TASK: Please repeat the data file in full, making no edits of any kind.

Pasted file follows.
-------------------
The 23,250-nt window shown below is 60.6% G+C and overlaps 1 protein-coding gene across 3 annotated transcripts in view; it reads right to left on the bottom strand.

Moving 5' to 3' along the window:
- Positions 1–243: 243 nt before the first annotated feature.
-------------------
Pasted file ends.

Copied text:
The 23,250-nt window shown below is 60.6% G+C and overlaps 1 protein-coding gene across 3 annotated transcripts in view; it reads right to left on the bottom strand.

Moving 5' to 3' along the window:
- Positions 1–243: 243 nt before the first annotated feature.